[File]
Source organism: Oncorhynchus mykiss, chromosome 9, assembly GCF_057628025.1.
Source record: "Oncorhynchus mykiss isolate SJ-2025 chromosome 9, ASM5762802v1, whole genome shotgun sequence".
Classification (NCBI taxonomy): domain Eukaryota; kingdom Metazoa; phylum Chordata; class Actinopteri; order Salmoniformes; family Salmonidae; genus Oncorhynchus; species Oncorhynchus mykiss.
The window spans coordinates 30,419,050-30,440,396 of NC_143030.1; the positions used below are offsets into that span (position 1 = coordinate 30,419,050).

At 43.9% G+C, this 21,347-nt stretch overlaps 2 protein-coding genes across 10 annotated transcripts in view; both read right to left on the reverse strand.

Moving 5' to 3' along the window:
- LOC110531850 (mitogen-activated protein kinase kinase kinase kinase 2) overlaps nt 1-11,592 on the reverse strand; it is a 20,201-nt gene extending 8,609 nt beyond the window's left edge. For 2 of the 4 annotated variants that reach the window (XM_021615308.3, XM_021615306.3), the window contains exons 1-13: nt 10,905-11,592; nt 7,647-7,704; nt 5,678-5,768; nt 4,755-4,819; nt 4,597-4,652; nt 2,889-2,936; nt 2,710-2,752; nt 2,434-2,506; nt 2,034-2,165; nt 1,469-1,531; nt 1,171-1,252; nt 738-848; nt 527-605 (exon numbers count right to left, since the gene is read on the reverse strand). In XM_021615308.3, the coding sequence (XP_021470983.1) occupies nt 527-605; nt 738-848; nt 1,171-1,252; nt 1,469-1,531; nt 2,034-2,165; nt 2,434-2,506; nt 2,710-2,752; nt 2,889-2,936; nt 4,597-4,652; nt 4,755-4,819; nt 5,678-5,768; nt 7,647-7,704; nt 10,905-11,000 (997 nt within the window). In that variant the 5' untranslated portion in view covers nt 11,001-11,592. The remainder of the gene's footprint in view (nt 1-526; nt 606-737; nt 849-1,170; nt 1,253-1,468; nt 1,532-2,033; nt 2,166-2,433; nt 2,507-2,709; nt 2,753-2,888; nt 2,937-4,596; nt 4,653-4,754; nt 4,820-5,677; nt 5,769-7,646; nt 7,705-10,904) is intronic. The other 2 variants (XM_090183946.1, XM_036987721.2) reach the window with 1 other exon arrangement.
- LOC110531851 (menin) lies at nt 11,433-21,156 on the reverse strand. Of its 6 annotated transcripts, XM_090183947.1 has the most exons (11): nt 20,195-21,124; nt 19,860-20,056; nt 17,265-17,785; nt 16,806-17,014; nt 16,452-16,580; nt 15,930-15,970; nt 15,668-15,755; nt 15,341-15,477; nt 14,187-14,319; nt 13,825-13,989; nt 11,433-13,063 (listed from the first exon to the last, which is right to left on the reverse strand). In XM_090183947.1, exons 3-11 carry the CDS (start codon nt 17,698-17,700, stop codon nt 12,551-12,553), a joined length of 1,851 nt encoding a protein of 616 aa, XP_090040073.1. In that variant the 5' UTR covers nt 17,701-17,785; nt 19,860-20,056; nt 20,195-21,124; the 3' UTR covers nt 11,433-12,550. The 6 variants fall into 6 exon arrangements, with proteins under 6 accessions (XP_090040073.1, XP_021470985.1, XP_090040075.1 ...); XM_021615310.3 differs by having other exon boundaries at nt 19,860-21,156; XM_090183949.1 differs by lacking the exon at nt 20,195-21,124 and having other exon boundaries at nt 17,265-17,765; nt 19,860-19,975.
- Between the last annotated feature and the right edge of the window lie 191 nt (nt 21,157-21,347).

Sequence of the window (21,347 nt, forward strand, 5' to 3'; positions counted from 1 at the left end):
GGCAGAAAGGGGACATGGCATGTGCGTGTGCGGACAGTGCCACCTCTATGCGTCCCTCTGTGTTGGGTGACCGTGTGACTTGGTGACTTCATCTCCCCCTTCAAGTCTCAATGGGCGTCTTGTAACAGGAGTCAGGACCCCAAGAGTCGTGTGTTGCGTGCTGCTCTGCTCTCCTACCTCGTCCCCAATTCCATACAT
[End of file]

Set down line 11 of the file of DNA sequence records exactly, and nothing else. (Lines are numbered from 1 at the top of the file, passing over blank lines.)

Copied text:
GGCAGAAAGGGGACATGGCATGTGCGTGTGCGGACAGTGCCACCTCTATGCGTCCCTCTGTGTTGGGTGACCGTGTGACTTGGTGACTTCATCTCCCCCTTCAAGTCTCAATGGGCGTCTTGTAACAGGAGTCAGGACCCCAAGAGTCGTGTGTTGCGTGCTGCTCTGCTCTCCTACCTCGTCCCCAATTCCATACAT